‘Venus’ director talks of talent and O’Toole

Times Staff Writer

Peter O’Toole and I were supposed to have lunch Saturday, but the crown prince of British theater and film became ill at the last minute and, under doctor’s orders, was forced to stay in London. In his stead, he sent along Roger Michell, who directed him in “Venus,” a delightful romantic comedy due out in December that has already made a splash at the Toronto Film Festival. Michell arrived armed with a bevy of O’Toole anecdotes, as well as a note from the actor that he planned to read at an upcoming premiere here.

The note neatly captures the 74-year-old actor’s mischievous charm. “The disease that’s killing the chestnut trees has felled me,” O’Toole says. “Or so I chose to believe until the doctor disabused me of such a grand notion and told me I had a commonplace but severe touch of the gastric nasties. That I was not to travel, go to bed, take the tablets and lay off the turps.”

For the record:

12:00 AM, Sep. 24, 2006 For The Record
Los Angeles Times Sunday September 24, 2006 Home Edition Main News Part A Page 2 National Desk 1 inches; 51 words Type of Material: Correction
‘Venus’: An article in the Sept. 11 Calendar section about the film “Venus” said that director Roger Michell arranged a meeting to discuss the script for the movie with actor Peter O’Toole at the Garrett Club, an old theater hangout in London. The name of the place is the Garrick Club.

The beautiful, pale-blue-eyed god we saw in “Lawrence of Arabia” is in fragile health these days. But that only lends an extra layer of gravitas to his performance as Maurice, an aged actor reduced to playing corpses in TV dramas who finds new life through an unlikely friendship with a young woman (newcomer Jodie Whittaker) hired to take care of another elderly actor chum, played by Leslie Phillips.

O’Toole’s deft performance, which gives him the chance to recite Shakespeare and mutter backstage epithets (“Bloody Peter Hall!”) could be a last Oscar hurrah for the actor, who’s been nominated seven times without a win, although he got an honorary statuette several years ago. It’s poignant seeing O’Toole, jaw slack, hair permanently askew, wheezing up to the bar to order a “whiskey with a whisker of water,” not knowing for certain how much of the great show is age and how much is acting.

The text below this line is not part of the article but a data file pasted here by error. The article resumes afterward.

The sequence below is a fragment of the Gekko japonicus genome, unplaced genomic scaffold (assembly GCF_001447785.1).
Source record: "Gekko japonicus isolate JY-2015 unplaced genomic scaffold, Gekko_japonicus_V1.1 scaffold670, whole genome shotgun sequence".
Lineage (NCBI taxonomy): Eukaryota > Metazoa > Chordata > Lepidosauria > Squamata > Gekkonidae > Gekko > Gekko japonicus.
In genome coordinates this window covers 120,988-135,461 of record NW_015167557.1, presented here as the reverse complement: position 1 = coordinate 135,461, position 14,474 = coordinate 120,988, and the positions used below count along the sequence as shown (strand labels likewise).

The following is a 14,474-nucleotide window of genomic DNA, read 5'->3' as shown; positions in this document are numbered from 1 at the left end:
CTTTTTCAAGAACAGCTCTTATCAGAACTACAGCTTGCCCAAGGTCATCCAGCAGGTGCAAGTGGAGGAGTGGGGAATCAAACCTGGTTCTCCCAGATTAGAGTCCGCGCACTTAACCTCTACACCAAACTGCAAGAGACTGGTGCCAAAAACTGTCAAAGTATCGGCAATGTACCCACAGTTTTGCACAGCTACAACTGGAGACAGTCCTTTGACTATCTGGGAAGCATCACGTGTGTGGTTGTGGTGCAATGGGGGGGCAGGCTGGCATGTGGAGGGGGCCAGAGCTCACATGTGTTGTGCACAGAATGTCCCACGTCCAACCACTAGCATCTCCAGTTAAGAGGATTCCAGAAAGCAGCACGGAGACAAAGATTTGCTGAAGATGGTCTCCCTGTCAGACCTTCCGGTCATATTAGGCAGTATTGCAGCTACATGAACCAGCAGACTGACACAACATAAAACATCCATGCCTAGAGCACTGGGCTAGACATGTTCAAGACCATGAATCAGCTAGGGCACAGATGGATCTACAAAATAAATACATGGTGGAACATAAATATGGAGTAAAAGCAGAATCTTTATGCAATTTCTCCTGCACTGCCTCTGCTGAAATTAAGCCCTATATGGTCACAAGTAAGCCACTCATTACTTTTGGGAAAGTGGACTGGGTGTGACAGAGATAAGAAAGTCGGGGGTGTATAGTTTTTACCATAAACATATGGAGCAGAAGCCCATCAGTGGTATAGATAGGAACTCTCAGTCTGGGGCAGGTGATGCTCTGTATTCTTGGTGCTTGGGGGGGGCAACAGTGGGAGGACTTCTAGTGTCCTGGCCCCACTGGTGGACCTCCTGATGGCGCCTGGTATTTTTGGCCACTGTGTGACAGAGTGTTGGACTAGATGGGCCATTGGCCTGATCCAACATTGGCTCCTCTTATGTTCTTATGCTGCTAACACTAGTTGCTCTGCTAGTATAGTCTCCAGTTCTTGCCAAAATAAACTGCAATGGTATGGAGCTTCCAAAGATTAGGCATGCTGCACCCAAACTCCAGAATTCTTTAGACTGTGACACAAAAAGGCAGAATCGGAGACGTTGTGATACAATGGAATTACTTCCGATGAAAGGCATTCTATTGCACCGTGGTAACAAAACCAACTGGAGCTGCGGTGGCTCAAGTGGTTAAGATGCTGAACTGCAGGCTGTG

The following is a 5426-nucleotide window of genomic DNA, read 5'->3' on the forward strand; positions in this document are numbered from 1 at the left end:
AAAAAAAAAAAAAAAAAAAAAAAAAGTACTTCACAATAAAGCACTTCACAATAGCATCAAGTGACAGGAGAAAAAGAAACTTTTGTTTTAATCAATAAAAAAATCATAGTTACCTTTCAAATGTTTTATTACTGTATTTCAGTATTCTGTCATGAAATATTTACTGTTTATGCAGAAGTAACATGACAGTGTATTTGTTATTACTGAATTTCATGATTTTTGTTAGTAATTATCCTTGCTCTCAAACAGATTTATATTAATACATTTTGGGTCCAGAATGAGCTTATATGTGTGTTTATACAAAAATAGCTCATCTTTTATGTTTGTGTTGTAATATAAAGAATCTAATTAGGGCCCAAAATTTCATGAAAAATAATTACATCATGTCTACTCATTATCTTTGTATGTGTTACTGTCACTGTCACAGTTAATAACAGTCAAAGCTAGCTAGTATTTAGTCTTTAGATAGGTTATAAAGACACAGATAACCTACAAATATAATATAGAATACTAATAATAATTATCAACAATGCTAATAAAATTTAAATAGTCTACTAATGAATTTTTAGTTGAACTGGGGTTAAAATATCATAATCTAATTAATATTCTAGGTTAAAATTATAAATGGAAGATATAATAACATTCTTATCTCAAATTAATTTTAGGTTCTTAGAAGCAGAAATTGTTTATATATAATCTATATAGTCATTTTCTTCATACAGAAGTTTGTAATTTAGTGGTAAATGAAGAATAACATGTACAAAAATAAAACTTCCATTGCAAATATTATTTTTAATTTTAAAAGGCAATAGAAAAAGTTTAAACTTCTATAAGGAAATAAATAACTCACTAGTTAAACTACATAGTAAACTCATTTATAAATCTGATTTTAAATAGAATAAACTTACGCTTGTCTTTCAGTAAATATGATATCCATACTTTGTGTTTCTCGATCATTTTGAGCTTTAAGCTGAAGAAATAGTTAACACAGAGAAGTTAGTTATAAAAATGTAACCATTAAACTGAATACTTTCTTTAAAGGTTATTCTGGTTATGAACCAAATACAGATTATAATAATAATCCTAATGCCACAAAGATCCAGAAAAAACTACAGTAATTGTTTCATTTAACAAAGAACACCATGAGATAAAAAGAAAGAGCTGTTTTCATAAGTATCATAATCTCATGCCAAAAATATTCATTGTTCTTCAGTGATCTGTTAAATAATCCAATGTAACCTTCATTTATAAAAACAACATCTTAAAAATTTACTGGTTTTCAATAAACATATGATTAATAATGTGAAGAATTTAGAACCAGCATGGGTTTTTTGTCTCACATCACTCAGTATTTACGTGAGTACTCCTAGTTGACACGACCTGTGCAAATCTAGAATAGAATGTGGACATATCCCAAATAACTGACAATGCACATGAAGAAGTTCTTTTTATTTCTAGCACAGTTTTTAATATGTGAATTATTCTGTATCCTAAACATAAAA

Michell had never met O’Toole before, although as a schoolboy in Bristol he’d seen him onstage in “Uncle Vanya” and later in shows in the West End. Michell sent O’Toole the script, written by Hanif Kureishi, and arranged a meeting at the Garrett Club, an old theater hangout in London. It was the day of English actor John Mills’ funeral and, as Michell recalls, the club -- which serves as the actors’ haunt in the movie -- was filled with a host of venerable thespians, all of whom could’ve played Maurice in the film.

“There I was waiting,” Michell recalls, “when up this long flight of stairs, wheezing, groaning ... comes Peter, supported by an old actor friend, laughing and telling outrageous stories as he occasionally paused for breath. Over lunch, he was sensitive, funny, thoughtful, quite delicate and pretty much perfect. I knew the man I met that day should play Maurice.”

I’d always heard that O’Toole never got along especially well with directors. As English actor Roy Kinnear once put it: “Peter would just tell the director how he was going to do the scene and then do it.” But Michell says O’Toole was far more prepared each day on set than many younger actors. “I don’t think Peter likes directors, as a species, because most directors aren’t particularly good with actors,” he says. “But Peter was a true collaborator. And when we disagreed, he was very forthright.”

There was little doubt about O’Toole being the right man for the role of an old man still wondering what makes himself tick. Michell says he needed someone who, in addition to being able to play Hamlet, “was intellectual and profoundly clever but filled with doubt and skepticism. He’s also profoundly heroic, in the sense that he’s concerned with the world around him but doesn’t fully understand it. He’s 80, but as Peter says in the film, ‘I still don’t know anything about myself.’ ”

For me, the most astounding moment in the film comes early on when O’Toole, as Maurice, learns he must have surgery for prostate cancer. Looking more haggard than ever, he finally rallies, slapping himself hard in the face, saying fiercely, “Come on, old man!” I asked Michell if that was in the script or an inspired O’Toole improvisation.

Michell beamed. “It was in the script. But I had no idea of the intense fury and hatred of age that would come across in the scene. When Peter gives a performance, it always feels like everything is coming straight from him.”




For Patrick Goldstein posts from Toronto film festival, see la